Did you know military service changes the brain? I didn’t realize how much the military had an impact on my life today until I learned about how your brain doesn’t finish forming until around the age of twenty-four. And did you know this final growth stage from around eighteen to twenty-four is a crucial time in brain development as it affects how we relate to the world as an adult? Interesting many military members join the military in that crucial age gap.
And while there is a lot of focus on transitioning out of the military so much of that focus ignores the fact that our final stage of development was developed our first few years into the military. The military fundamentally changed how our brain reacts to the world because it is viewed through the training the military gave us. This is both good and bad. It was the training we needed to serve in the military and in some instances, it was lifesaving. But most of the world operates outside of the military structure and when we transition, we need to retrain our brain on how to interact with the world around us.
Get it Done
One positive aspect of military life is you learn how to get work done. You find a way to squeeze more time out of one hour than most people. I often am asked how do you get so much done. To me, I don’t see my level of effort as irregular. It was just how I was trained to work. If I have twenty minutes to get something done, I find a chunk of time during the day to accomplish that task. I make lists and check things off one by one.
But I also cut out some of the social aspects naturally added to people’s regular day. While working with a volunteer group, I once ran in to tell someone all the things I did and that we still needed to get done. She stopped me halfway through my list to say “Good morning, how are you?” It took me aback…we need to get work done…why do we have to stop with plenaries. But I was quickly brought out of my military mission mindset and realized the whole point of volunteering was to be a part of a community. The work wasn’t as important. So, I stopped took a breath, and began to catch up pushing down the “training” the military had taught me that these things were not important.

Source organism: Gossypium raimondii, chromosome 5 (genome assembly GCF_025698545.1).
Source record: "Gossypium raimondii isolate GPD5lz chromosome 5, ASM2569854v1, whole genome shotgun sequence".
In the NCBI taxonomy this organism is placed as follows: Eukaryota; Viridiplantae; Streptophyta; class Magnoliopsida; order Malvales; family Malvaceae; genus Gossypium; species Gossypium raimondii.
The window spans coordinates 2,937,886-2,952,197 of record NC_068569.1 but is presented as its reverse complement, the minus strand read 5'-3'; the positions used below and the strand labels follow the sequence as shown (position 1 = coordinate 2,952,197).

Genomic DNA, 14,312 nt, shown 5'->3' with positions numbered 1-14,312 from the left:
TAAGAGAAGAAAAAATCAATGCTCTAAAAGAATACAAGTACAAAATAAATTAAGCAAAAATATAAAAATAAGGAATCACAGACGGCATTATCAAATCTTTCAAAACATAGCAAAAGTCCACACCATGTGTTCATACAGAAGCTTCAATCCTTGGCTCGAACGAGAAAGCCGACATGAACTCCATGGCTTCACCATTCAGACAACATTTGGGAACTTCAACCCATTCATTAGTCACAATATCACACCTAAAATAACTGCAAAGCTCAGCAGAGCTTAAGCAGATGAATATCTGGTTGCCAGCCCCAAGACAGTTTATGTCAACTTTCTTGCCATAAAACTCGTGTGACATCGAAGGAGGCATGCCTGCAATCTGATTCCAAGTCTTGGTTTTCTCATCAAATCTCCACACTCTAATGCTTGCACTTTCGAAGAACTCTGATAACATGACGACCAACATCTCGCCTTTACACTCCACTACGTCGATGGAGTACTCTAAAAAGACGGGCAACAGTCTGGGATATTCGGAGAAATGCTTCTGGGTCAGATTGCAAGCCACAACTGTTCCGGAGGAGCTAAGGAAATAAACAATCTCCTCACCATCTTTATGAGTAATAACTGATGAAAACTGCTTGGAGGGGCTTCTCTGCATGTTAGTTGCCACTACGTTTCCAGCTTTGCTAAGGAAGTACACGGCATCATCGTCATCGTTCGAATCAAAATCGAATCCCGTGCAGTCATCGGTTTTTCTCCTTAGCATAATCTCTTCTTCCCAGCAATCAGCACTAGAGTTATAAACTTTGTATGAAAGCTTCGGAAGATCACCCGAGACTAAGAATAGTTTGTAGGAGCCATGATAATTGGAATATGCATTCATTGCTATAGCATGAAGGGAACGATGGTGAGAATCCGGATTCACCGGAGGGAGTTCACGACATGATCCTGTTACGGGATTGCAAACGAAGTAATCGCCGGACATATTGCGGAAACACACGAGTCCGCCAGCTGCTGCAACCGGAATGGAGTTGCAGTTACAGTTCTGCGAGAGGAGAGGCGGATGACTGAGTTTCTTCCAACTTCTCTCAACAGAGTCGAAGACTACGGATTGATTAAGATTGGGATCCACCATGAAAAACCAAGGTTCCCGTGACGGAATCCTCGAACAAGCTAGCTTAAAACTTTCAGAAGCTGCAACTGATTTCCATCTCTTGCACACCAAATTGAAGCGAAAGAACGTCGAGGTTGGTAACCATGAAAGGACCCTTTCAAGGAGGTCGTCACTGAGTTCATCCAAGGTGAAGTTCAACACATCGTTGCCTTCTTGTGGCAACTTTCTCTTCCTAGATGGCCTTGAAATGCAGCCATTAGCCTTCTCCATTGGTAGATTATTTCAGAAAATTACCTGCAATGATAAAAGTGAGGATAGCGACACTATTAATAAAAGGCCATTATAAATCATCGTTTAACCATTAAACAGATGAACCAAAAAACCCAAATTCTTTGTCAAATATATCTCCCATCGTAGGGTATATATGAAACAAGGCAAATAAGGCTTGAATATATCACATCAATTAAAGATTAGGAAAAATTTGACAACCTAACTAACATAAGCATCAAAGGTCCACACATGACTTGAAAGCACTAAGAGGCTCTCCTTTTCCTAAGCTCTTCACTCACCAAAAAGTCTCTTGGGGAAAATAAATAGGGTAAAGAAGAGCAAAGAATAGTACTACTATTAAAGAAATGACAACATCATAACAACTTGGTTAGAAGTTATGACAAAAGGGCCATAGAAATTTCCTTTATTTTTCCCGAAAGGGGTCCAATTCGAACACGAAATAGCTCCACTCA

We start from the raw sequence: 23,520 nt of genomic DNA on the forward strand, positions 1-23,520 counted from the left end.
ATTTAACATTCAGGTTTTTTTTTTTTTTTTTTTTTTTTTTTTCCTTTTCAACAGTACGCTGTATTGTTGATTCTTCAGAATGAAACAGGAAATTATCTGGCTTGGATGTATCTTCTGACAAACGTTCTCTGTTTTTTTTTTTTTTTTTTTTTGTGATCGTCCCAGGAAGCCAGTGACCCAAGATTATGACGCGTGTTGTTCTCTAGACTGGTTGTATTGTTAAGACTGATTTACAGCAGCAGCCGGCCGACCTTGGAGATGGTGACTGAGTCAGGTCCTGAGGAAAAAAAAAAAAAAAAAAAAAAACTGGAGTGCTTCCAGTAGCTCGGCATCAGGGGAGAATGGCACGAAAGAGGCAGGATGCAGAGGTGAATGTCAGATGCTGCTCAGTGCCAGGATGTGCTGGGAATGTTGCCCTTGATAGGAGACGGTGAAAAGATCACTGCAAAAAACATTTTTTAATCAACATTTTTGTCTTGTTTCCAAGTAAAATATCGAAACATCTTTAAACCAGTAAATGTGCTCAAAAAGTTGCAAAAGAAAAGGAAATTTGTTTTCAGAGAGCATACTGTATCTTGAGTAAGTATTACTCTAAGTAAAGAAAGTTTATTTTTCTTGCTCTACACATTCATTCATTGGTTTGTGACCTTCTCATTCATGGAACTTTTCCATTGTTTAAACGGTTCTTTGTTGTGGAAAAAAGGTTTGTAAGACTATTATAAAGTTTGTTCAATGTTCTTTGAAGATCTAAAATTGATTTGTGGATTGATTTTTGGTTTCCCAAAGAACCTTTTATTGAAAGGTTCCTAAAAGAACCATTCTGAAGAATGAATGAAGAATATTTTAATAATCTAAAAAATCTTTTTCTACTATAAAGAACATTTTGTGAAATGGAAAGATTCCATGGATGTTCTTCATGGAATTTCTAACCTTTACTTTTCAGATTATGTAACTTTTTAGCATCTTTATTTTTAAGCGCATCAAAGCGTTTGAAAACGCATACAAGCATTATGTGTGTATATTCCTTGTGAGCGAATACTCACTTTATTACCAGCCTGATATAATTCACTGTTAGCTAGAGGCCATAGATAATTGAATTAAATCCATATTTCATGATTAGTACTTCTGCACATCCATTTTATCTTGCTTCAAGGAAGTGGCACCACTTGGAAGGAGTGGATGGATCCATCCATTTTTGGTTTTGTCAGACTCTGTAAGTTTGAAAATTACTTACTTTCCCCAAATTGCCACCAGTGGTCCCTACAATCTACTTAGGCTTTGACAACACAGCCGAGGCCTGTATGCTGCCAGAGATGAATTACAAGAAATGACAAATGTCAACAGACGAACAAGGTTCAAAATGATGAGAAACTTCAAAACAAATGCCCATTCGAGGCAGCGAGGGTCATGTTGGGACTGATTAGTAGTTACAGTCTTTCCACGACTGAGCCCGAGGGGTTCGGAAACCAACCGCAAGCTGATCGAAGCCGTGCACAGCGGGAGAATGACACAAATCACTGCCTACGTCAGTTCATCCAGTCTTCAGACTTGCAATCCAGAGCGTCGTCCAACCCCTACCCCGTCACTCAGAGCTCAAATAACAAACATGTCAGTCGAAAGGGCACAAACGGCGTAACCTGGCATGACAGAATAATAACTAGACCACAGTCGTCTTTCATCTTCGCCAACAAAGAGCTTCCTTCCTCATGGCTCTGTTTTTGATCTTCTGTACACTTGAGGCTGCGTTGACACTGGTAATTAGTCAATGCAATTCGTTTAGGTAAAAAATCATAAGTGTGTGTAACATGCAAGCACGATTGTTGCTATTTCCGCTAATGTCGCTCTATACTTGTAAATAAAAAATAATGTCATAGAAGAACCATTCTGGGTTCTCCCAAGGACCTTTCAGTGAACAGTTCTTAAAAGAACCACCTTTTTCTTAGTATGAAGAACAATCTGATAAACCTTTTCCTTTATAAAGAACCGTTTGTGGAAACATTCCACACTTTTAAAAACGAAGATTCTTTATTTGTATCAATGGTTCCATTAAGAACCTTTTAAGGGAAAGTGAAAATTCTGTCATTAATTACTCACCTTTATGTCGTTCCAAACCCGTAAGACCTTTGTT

Ignoring your emotions
Sometimes emotions stop you from doing something. In the military, those emotions often have to be suppressed either to get you through training or to keep you safe. And while pushing past the fear or uncertainty and doing what is required often leads you to find that you were more capable than you expected. It also subconsciously teaches your emotions can misguide you and suppressing them is the best way forward.
This is likely why so many military members and veterans struggle with their emotions. We have been trained to not listen to our emotions and just push down the pain. And while temporarily it is a good thing during war. Continually suppressing hurt and pain can come out in toxic ways and should be addressed in a positive way. Counseling, support groups, and meditations are all viable options that can help bring healing. Meditation is especially helpful as it combats both emotions and gets it all done without stopping. If you are looking to start your meditation journey, I have found the 10 Percent App to be most helpful. Get a 30-day free trial here.
Military service changes the brain
These are my big takeaways from the conversation I had. For a long time, I thought there was something wrong with me. I didn’t understand why I was so different than my friends. I didn’t realize my military service had a deep impact that went deeper than service to my country. So, if you are a veteran and do things a little differently, know that you are normal. Talk to another veteran you probably have more commonalities of odd behavior or thoughts than you would have expected. And also know that your brain is constantly growing and changing. Just because the military trained you to be one way doesn’t mean there isn’t a possibility to change those habits and gain new ones that help you fit in better with the world you live in.